The train of distance pulses representing increments of travel distance for the lead vehicle are effectively coupled to the lead 152 or up-counting input of the updown counter while the train of distance pulses representing increments of travelled distance for the tracking vehicle are effectively coupled to input 154 or down-counting input of the up-down counter. Accordingly, the contents of the up-down counter represents the difference between the number of travelled distance increments for the lead vehicle and the number of travelled distance increments for the tracking vehicle or, in other words, the distance of separation in terms of a desired basic distance increment between the lead and tracking vehicle.

While these trains of distance pulse on lines 138 and 142 might be directly coupled to inputs 154 and 152 respectively, very short time constant one-shot multivibrators are preferably inserted in series in both these lines to reduce the possibility of simultaneous application of distance pulses to both the up-counting and the down-counting terminals 152 and 154. As shown in FIG. 5, one-shot multivibrator 158 comprises one-half of an integrated circuit No. 9602 and is inserted in series between line 142 and input lead 152 to the upcounting input of the up-down counter. That is, the distance pulses appearing on line 142 and representing increments of travelled distance for the lead vehicle trigger the one-shot multivibrator 158 and cause a short duration output pulse for triggering the up-counting terminal 152 of the up-down counter.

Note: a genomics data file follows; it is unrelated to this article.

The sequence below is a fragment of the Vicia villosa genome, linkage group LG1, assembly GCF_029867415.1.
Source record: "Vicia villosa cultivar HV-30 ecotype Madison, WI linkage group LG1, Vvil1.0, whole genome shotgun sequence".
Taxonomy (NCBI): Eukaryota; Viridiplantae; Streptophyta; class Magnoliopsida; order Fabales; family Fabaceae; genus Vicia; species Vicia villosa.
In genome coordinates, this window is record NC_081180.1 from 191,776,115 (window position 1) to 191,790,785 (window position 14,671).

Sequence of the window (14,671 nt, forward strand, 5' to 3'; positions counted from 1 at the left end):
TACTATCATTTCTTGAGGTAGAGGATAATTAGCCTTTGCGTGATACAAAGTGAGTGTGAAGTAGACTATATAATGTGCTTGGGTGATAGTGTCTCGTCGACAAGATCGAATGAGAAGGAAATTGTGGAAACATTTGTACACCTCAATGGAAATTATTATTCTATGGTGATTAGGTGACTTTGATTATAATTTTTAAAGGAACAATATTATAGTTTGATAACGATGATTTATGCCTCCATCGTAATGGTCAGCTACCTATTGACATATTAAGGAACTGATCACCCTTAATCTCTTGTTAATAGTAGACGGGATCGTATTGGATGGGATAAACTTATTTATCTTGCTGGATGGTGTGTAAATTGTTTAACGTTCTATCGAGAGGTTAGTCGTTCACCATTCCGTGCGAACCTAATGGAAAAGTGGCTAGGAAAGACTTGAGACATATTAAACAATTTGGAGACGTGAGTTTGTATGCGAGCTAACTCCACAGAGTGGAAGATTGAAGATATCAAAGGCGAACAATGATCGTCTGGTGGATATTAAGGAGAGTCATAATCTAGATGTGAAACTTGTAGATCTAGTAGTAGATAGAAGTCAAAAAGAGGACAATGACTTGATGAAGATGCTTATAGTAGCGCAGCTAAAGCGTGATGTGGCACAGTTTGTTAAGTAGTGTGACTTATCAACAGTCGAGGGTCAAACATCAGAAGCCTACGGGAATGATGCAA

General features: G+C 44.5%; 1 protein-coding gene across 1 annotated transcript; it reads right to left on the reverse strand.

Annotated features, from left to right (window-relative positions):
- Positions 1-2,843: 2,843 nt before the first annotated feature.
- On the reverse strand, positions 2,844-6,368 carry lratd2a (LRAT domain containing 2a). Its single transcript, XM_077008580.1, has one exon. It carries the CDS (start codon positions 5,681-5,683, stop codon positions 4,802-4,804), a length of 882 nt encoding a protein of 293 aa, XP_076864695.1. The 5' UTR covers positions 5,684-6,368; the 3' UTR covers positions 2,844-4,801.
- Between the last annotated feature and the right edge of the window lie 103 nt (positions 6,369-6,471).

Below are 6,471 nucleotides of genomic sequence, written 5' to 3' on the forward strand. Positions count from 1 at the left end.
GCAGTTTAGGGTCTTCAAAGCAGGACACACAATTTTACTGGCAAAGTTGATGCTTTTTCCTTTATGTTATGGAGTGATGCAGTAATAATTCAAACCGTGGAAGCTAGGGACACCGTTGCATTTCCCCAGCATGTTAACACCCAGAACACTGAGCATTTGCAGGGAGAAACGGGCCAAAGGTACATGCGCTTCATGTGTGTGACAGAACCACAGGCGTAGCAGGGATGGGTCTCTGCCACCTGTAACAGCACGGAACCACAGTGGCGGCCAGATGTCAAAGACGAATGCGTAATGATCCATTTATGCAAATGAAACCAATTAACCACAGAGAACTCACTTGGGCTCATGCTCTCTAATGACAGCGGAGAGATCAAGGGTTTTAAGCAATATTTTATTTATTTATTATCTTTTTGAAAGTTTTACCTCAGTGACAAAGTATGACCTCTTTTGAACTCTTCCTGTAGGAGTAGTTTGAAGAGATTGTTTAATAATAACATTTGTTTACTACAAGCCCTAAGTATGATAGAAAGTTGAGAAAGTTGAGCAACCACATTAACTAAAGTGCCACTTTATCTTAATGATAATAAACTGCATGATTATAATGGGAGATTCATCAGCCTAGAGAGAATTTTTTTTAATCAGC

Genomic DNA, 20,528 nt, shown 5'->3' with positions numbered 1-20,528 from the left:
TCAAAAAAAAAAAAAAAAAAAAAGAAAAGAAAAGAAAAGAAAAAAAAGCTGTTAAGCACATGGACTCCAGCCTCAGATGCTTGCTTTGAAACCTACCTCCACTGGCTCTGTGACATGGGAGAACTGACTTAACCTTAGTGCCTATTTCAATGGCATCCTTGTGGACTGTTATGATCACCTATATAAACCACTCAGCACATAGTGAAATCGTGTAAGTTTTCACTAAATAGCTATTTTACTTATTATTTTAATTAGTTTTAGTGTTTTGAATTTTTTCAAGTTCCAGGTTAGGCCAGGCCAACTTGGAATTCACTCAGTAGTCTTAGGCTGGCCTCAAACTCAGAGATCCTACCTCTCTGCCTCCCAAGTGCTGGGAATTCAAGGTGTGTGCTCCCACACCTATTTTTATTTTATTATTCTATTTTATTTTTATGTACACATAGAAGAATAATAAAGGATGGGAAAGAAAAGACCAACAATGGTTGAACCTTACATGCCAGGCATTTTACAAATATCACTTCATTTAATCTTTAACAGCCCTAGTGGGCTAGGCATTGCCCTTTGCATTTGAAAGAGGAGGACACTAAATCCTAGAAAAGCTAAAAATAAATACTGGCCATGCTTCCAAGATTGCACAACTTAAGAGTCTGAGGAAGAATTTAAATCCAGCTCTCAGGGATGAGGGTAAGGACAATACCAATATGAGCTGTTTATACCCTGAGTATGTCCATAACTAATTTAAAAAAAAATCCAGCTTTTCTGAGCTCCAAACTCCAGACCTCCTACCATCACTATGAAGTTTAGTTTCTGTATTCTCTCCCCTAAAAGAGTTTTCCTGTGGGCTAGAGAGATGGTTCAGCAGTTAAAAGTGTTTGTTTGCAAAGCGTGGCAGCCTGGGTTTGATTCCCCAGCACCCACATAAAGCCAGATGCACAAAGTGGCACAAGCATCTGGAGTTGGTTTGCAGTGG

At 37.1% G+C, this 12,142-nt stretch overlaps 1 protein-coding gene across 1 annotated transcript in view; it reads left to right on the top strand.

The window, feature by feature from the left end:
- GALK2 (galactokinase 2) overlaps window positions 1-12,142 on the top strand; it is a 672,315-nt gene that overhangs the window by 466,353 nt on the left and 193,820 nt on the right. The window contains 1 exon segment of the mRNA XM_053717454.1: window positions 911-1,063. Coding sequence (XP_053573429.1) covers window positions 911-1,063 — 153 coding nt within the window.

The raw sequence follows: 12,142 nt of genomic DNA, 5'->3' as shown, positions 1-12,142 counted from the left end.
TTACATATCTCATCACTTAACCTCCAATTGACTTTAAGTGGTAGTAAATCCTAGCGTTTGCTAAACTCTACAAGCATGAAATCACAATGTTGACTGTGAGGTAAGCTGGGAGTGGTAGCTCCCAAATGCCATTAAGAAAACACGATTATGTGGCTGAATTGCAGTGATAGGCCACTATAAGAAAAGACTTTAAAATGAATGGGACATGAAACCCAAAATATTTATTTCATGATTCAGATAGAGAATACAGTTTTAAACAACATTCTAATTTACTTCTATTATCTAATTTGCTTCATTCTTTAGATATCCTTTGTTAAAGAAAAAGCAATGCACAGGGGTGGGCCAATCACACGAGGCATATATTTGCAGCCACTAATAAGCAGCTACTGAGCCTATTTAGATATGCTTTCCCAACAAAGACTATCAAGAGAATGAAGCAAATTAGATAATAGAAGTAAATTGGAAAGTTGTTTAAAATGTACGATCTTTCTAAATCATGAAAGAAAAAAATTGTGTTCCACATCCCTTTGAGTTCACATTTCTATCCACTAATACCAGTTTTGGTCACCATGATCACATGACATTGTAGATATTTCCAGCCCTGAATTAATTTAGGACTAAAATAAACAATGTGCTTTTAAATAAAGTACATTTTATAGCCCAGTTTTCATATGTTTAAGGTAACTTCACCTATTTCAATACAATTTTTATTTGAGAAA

Similarly, another similar one-shot multivibrator 160 comprising one-half of an integrated circuit No. 9602 is inserted in series between the line 138 carrying distance pulses representing increments of travelled distance for the tracking vehicle and the down-counting input terminal 154 of the up-down counter. That is, the distance pulses on line 138 trigger the oneshot multivibrator 160 to produce a short duration output pulse at its output for triggering the down-counting input of the up-down counter means.

Of course, the shorter the time constant for the oneshot multivibrators 158 and 16@, the better since this will minimize the probability of simultaneous triggering of terminals 152 and 154 of the up-down counter means. On the other hand, the time constant of the one-shot multivibrators 158 and 160 must not be too short or the up-down counters will not be properly triggered. In the preferred embodiment, an appropriate compromise between these two considerations has been found to be a 50 nano second time constant for these two multivibrators. That is, each one of the distance pulses will result in a very narrow 50 nano second negative pulse at the output of the corresponding multivibrator for triggering the up-down counters in either the up or down direction as appropriate.